That got me brought inside real quick. Everyone makes exceptions for kids.

I liked how they’d Gangly-proofed their home. They’d rigged huge floodlights like from a football stadium all over the whole compound, especially inside the greenhouse. You had to sleep with a mask over your eyes to shut it out, but it kept the shadows away. I had salad for dinner for the first time in who knows how long. I’m adding something called kohlrabi to my Master List of Things I’ve Eaten. It looks kind of like Yoda if he turned into a vegetable.

I pretended to sleep until really late at night, curled up in a sleeping bag in the floodlit greenhouse next to the strawberry bed. When the guards swapped shifts at midnight and the compound got quiet, I crept on my knees to the wall socket and pulled the plug on the lights.

The Ganglies piled in immediately, sixseveneightnine before any of the adults could find the plug. I forced myself to crawl toward the Ganglies. They were coming in from under the snap pea bed. I didn’t even wait for them to get out of the way. I just threw myself between their legs into that blackness.

Which means I hit the ground in the shadow dimension face-first and bashed my nose. I’d landed on a walkway running along a series of pits or compartments open from above, almost like honeycombs. I pinched my fingers to stop the blood flow from my nose. A Gangly stepped over me on the walkway and dumped a pile of small, shiny packages into the nearest pit. Then it lowered itself into the compartment.

The Gangly’s long claws shot every which way, performing a thousand tiny chores: refilling a water bucket, organizing the snacks into a neat basket, and tucking the blankets around the kid who lived in the pit.

And this is where I have good news, because the kid was Jordan.

I made a huge mistake then and yelled his name. I was just so happy I couldn’t keep my voice quiet. A lot of things happened very quickly. The Gangly in the pit whirled around and skittered toward me, stumping on its shortened limb. Jordan tried to stand up, but he fell over. His leg was in a cast now. I realized all at once what horrible danger I was in and spun to find the way out, but other Ganglies were streaming back home, each with a shrieking adult in tow.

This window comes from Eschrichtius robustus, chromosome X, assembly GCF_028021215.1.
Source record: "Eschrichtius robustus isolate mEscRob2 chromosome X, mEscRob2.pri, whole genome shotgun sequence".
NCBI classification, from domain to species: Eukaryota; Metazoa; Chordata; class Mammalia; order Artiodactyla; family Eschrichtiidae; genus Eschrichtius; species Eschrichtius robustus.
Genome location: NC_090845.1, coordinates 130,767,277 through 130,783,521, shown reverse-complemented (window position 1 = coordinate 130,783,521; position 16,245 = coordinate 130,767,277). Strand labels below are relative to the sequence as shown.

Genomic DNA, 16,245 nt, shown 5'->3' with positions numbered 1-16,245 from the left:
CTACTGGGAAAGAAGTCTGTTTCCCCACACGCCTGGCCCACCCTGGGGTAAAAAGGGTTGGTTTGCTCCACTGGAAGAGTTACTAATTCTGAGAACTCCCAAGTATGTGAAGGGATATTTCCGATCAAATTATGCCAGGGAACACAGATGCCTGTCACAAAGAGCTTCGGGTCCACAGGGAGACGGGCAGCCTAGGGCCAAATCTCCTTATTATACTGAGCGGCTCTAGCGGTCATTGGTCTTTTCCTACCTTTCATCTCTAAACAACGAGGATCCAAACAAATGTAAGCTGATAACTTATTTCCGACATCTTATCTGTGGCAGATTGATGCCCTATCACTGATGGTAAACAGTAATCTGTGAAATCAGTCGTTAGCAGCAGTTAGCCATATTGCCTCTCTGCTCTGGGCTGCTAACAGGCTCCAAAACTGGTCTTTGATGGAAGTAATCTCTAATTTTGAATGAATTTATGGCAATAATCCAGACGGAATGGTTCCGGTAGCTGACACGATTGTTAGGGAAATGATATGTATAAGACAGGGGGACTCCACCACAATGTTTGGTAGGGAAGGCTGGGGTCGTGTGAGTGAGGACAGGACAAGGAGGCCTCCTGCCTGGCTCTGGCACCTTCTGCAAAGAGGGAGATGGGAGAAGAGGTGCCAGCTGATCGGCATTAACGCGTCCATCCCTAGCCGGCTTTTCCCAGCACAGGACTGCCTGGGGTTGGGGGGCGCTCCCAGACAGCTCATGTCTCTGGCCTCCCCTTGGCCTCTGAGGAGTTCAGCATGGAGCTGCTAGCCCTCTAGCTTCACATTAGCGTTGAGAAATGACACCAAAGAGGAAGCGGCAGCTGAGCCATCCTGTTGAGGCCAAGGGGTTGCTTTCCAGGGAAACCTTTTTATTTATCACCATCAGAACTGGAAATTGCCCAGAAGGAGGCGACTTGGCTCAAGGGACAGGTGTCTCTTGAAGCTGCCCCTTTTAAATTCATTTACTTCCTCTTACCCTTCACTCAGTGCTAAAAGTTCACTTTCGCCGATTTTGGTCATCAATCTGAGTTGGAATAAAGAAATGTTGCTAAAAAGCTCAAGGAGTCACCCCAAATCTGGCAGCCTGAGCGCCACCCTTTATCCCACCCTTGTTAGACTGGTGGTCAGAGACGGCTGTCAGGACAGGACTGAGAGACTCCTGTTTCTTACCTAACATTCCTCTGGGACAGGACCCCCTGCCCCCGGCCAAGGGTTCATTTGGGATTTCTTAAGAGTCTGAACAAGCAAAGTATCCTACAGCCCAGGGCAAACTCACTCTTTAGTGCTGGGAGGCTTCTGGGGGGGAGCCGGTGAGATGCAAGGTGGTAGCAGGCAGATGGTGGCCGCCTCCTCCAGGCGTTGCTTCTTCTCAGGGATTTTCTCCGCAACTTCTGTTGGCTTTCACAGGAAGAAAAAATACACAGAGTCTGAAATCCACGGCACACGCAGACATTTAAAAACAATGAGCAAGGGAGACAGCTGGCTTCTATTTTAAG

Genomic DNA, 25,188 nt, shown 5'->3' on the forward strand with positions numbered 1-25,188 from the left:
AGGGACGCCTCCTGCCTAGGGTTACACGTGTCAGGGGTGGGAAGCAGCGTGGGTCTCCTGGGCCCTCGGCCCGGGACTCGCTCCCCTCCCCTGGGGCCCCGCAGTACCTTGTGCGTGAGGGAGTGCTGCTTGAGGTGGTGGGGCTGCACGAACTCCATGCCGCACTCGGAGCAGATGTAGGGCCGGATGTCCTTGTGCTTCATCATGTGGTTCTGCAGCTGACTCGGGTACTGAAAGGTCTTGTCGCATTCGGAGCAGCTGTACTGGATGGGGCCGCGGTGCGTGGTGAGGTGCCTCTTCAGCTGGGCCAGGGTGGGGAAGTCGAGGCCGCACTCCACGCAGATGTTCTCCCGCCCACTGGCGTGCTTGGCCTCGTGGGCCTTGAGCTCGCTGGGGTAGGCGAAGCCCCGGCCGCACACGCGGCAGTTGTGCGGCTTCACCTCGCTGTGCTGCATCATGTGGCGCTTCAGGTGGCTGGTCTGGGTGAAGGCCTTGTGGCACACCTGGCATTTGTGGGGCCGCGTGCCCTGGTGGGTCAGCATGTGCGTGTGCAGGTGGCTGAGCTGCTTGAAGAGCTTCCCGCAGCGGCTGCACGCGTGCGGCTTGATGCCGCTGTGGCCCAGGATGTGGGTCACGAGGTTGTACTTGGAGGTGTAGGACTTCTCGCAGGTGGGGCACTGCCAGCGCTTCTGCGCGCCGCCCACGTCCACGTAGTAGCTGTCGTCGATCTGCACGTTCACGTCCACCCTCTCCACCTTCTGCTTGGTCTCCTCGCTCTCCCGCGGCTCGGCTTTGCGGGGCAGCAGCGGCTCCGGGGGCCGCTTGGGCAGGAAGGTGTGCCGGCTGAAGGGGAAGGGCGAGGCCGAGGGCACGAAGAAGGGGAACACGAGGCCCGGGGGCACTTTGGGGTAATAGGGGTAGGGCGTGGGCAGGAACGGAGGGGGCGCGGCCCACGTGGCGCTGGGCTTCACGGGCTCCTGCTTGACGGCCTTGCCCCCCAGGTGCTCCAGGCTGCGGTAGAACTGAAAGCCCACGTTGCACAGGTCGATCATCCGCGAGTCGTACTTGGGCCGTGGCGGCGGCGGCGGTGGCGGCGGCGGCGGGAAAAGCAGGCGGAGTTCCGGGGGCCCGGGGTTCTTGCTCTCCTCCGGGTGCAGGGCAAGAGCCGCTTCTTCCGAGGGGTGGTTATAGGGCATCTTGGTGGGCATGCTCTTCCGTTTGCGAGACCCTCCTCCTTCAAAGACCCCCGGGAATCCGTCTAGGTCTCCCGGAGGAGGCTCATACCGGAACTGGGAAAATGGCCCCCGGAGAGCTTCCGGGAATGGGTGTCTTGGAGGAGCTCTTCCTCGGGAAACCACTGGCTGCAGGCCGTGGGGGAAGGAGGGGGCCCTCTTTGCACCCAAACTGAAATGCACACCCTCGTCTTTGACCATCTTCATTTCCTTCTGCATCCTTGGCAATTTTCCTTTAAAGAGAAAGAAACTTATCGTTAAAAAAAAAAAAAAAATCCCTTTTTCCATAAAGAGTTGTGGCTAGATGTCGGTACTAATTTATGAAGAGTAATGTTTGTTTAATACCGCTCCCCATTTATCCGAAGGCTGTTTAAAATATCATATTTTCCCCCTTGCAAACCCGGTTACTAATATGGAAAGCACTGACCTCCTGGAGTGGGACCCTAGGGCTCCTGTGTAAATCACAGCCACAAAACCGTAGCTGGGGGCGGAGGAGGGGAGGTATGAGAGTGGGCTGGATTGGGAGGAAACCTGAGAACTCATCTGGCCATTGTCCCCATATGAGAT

The stump-legged Gangly caged me in its limbs, pinning my arms to my side, and dropped me into Jordan’s pit. Hitting the floor didn’t hurt like I expected because all the snacks broke my fall. I kicked away a bag of gummi bears, unopened and undamaged, with that little air bubble inside from some far-off factory before we ever knew about Ganglies.

“Nadia?” Jordan crawled right into my arms. He was shaking so hard I thought his skeleton would shred his body and leave his skin-sack behind. “They got you too. I thought you got away.” He sounded wrung out, like he’d cried all the tears already. He looked good, though. Better color, stronger, even gained some weight. That chilled me, because you don’t have to be a serious brain genius to remember Hansel and Gretel.

“They’re going to eat us,” I said. “They’re saving us for dessert, aren’t they?”

Jordan slowly shook his head. He’d stopped trembling. “No. No, it’s nothing like that.”

My stomach turned in on itself, but you can’t digest fear. “Then what’s the deal?”

Jordan shushed me. “Nadia. Just hush a sec. Listen.”

The Ganglies trooped back from our dimension on the walkway under a dim gray sky that pulsed with red lights. A whole forest of legs, all of them gripping bones and skulls and more snack bags. Salted peanuts, chocolate-covered cherries, fun-sized potato chips. They distributed the treats into the pits, absolute masses of them, so many I wondered if they had a factory of their own. Then I heard it: high-pitched voices, kid voices, talking or crying or yelling bad words. All those honeycomb pits running out into the darkness.

“The kids didn’t get eaten,” I breathed. Jordan nodded, wide-eyed. I dropped to my knees and pulled him into a hug, just to feel him as close and warm as in the hammock that night under the stars. “Jordan. Jordan, what is this place?”

Jordan’s eyes glinted red in the weird light. “Can’t you tell? It’s our kennel.”

I didn’t understand what he meant until the stump-legged Gangly climbed back down into our pit and held out a clawed appendage. A pearly white bone gleamed there. It was one of the unicorn dice. It nudged a pack of gummis toward me. Gummis As Special As You, said the pink bear on the bag. The Gangly lifted a claw and gently, so gently, traced over my skull right through my hair. I’d expected it to be cold like an insect’s, but it was warm and velvety against my cheek. The gentle hand on a kitten’s head as it burrows, shaking, into your lap.

“Watch,” muttered Jordan. “It’s already sent me out once. That’s how I got my cast. You stay out as long as you’re working, but they like to bring you back between runs.”